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Scheduling

EVN observing sessions

The EVN regularly observes during pre-scheduled observing sessions every year. The EVN observations may be conducted with disk recording (standard EVN) or in real-time (e-VLBI or e-EVN). The standard EVN observations (disk recording) are spread along three different sessions during the year. Each session covers approximately 21 days and the observing wavelengths are planned depending on the proposal pressure.

The coming standard EVN observing sessions are:

EVN Session Dates Frequencies
2019 Session 1 February 21 - March 14 18/21 cm, 6 cm, ..
2019   Session 2    May 23 - June 13 18/21 cm, 6 cm, ..
2019 Session 3 October 17 - November 07    18/21 cm, 6 cm, ..
2020 Session 1 February 20 - March 12 18/21 cm, 6 cm, ..

 

In the case of e-EVN observations, a number of sessions are scheduled every year. Each session observes at only one frequency, which is decided based on proposal pressure. 

Start End
14 February 2019, 13:00 UTC 15 February 2019, 13:00 UTC
19 March 2019, 13:00 UTC 20 March 2019, 13:00 UTC
16 April 2019, 13:00 UTC 17 April 2019, 13:00 UTC

14 May 2019, 13:00 UTC

15 May 2019, 13:00 UTC
18 June 2019, 13:00 UTC 19 June 2019, 13:00 UTC
17 September 2019, 13:00 UTC   18 September 2019, 13:00 UTC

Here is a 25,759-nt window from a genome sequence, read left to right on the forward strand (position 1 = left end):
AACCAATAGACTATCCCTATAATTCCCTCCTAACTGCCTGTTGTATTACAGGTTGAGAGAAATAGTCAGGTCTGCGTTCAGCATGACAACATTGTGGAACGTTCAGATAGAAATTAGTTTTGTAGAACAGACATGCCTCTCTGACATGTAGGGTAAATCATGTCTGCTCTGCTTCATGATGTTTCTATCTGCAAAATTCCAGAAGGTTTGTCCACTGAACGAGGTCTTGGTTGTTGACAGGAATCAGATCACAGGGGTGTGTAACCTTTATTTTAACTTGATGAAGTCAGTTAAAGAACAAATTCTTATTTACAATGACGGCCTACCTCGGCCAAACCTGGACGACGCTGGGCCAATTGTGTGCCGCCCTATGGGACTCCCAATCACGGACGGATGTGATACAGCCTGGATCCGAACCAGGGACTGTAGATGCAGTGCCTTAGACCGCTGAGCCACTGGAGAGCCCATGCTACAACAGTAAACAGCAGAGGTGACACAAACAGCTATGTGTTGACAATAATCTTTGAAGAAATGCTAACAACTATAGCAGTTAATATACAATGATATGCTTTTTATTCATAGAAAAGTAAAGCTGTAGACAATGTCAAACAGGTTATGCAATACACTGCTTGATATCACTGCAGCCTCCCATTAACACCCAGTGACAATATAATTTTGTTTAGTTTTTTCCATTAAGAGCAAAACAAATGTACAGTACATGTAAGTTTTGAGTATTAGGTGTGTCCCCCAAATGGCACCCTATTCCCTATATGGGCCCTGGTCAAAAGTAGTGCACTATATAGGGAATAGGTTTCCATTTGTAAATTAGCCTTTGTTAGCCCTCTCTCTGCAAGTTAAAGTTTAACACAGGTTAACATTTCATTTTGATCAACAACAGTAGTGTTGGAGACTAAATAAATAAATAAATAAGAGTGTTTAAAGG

* Not advertised e-VLBI date. ToO or within regular EVN session.

Scheduling the observations

The block schedule for EVN observations is public within few weeks before the observations. Check the latest schedules for:

We also keep a public archive on previous block schedules for:

In case your proposal has been scheduled to be observed in the next session, you would receive an informative email about how to prepare your observations. Users are required to provide a schedule using the NRAO SCHED program (see documentation and/or source code. If you need help preparing your schedule please contact one of the support scientists at JIVE.

If you are using stations other than those of the EVN, NRAO, ARECIBO, DSN and VSOP (e.g. Ny-Alesund, Matera, Fortaleza), you should consult the code of practice for non-EVN observatories.

 

Calibration

Amplitude Calibration